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Daily Rules, Proposed Rules, and Notices of the Federal Government

FEDERAL COMMUNICATIONS COMMISSION

47 CFR Part 54

[WC Docket No. 10-90; DA 12-1199]

Wireline Competition Bureau Seeks Comment on Proposed Urban Rates Survey and Issues Relating to Reasonable Comparability Benchmarks and the Local Rate Floor

AGENCY: Federal Communications Commission.
ACTION: Proposed rule.
SUMMARY: In this document, the Wireline Competition Bureau seeks comment on a proposed survey of urban rates for fixed voice and fixed broadband residential services. The Bureau also seeks comment concerning how, using data from the urban rates survey, to determine the local voice rate floor and the reasonable comparability benchmarks for fixed voice and fixed broadband services.
DATES: Comments are due on or before September 28, 2012.
ADDRESSES: Electronic Filers:Comments may be filed electronically using the Internet by accessing the ECFS:http://fjallfoss.fcc.gov/ecfs2/.

Paper Filers:Parties who choose to file by paper must file an original and one copy of each filing. If more than one docket or rulemaking number appears in the caption of this proceeding, filers must submit two additional copies for each additional docket or rulemaking number.

People with Disabilities:To request materials in accessible formats for people with disabilities (Braille, large print, electronic files, audio format), send an email tofcc504@fcc.govor call the Consumer & Governmental Affairs Bureau at (202) 418-0530 (voice), (202) 418-0432 (tty).

In addition, one copy of each pleading must be sent to each of the following:

(1) Jay Schwarz, Industry Analysis and Technology Division, Wireline Competition Bureau, 445 12th Street, SW., 6-A134, Washington, DC 20554; email:Jay.Schwarz@fcc.gov.

(2) Alexander Minard, Telecommunications Access Policy Division, Wireline Competition Bureau, 445 12th Street, SW., 5-A334, Washington, DC 20554; email:Alexander.Minard@fcc.gov.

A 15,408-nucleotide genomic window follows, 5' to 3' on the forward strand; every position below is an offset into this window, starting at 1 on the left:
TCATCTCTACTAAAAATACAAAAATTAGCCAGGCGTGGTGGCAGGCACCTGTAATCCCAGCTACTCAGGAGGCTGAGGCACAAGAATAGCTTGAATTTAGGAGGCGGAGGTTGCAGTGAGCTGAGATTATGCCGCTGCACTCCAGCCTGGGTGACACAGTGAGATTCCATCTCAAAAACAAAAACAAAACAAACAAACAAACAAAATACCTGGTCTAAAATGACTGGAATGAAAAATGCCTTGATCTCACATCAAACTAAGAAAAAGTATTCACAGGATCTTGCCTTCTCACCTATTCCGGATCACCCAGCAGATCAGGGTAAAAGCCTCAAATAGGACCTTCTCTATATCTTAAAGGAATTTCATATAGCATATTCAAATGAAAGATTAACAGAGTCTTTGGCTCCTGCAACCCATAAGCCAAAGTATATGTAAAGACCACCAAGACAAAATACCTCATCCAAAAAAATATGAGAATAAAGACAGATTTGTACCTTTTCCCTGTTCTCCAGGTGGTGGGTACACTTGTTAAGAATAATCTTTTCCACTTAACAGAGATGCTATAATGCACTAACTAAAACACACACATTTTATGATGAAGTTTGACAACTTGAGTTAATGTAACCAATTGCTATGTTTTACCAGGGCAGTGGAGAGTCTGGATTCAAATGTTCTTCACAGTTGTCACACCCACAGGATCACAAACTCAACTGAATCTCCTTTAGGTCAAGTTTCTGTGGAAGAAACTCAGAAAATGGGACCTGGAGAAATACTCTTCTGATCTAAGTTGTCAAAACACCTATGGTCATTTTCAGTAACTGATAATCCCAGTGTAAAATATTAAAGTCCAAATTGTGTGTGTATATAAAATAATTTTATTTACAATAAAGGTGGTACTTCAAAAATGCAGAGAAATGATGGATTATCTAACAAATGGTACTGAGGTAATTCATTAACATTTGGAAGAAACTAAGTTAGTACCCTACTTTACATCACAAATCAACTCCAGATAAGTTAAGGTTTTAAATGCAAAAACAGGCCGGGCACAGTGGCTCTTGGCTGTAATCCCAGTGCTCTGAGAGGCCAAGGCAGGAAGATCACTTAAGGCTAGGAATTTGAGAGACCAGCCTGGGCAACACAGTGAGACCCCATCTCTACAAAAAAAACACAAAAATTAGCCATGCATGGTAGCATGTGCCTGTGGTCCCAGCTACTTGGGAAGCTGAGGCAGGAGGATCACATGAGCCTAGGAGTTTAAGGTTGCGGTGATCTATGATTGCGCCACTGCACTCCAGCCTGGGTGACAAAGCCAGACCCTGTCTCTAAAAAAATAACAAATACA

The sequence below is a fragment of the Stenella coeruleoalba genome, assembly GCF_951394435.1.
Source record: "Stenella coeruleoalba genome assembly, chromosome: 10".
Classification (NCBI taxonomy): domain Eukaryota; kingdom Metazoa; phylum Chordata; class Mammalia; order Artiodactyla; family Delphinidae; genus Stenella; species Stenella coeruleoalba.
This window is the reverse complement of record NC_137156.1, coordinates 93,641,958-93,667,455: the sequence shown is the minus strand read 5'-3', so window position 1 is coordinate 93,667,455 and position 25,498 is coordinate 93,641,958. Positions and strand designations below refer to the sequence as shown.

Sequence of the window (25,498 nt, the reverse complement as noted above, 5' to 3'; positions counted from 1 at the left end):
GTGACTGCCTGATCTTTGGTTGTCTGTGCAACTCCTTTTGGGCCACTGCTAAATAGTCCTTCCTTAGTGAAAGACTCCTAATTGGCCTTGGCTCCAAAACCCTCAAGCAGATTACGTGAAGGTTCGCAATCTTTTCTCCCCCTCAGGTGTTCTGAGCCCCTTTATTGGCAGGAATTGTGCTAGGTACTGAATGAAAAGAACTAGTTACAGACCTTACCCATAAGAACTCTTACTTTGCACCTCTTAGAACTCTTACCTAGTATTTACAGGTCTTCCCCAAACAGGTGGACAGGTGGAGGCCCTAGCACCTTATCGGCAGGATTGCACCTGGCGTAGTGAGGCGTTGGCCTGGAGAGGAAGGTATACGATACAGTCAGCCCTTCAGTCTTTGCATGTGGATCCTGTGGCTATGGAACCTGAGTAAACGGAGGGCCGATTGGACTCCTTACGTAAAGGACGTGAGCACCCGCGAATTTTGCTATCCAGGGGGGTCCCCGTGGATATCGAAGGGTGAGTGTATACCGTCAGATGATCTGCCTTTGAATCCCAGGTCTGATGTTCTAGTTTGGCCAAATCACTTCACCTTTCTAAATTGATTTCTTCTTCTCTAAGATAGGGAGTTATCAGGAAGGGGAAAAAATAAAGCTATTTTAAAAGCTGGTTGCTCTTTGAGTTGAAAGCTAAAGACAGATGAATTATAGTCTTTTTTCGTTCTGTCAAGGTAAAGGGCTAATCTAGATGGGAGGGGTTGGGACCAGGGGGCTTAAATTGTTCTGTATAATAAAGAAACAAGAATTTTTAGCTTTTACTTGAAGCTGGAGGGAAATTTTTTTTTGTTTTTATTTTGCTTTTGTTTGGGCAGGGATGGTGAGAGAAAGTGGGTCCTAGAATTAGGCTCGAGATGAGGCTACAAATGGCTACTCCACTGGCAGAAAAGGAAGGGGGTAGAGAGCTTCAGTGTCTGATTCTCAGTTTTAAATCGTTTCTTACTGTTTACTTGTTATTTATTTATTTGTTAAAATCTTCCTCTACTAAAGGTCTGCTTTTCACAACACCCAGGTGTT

FOR FURTHER INFORMATION CONTACT: Jay Schwarz, Wireline Competition Bureau, (202) 418-0948; Alexander Minard, Wireline Competition Bureau, (202) 418-7400, or TTY: (202) 418-0484.
SUPPLEMENTARY INFORMATION:

This is a summary of the Public Notice, WC Docket No. 10-90; DA 12-1199, released on July 26, 2012. The full text of this document is available for public inspection during regular business hours in the FCC Reference Center, Room CY-A257, 445 12th Street, SW., Washington, DC 20554. The document may also be purchased from the Commission's duplicating contractor, Best Copy and Printing, Inc. 445 12th Street, SW., Room CY-B402, Washington, DC 20554, telephone number (800) 378-3160 or (202) 863-2898, or via the Internet athttp://www.bcpiweb.com.

I. Synopsis of Public Notice

1. In this public notice, the Wireline Competition Bureau seeks comment on a proposed survey of urban rates for fixed voice and fixed broadband residential services. The Bureau also seeks comment concerning how, using data from the urban rates survey, to determine the local voice rate floor and the reasonable comparabilitybenchmarks for fixed voice and fixed broadband services.

2.Background.On November 18, 2011 the Commission released theUSF/ICC Transformation Order and FNPRM,76 FR 73830 (November 29, 2011), 76 FR 78384 (December 16, 2011), which comprehensively reforms and modernizes the universal service and intercarrier compensation systems. In theOrder,among other things, the Commission directed the Wireline Competition Bureau and Wireless Telecommunications Bureau to conduct a survey of residential urban rates for fixed voice, fixed broadband, mobile voice, and mobile broadband services. In theFurther Notice,the Commission sought comment on various issues associated with determining reasonable comparability for voice and broadband rates.

3. The rate survey, conducted once each year, will be used to establish a rate floor that carriers receiving high-cost loop support (HCLS) or high-cost model support must meet in order to receive their full support amounts, beginning in 2014. In addition, the rate survey will be used to develop reasonable comparability benchmarks for voice and broadband rates that carriers will annually certify their rates do not exceed, with the first certification due July 1, 2013.

4.Content of Rate Survey.Section A to this Public Notice contains the survey instrument that the Bureau proposes to gather data regarding fixed voice and fixed broadband rates. We seek comment on the details ofthe proposed rate survey as described below.

5. In the fixed voice section of the survey, the Bureau proposes that providers will separately report non-discounted rates and other charges (i.e. taxes, fees, etc.) for their unlimited or flat-rate local service, unlimited all-distance service, and measured or messaged local service. If the provider does not offer such service, it will indicate as such and not report data for that item. Providers will report rates for both public switched telephone network (PSTN) and Voice over Internet Protocol (VoIP) service, to the extent each is offered. Various non-recurring charges will also be surveyed. We seek comment on the proposed data to be collected in the fixed voice section of the survey.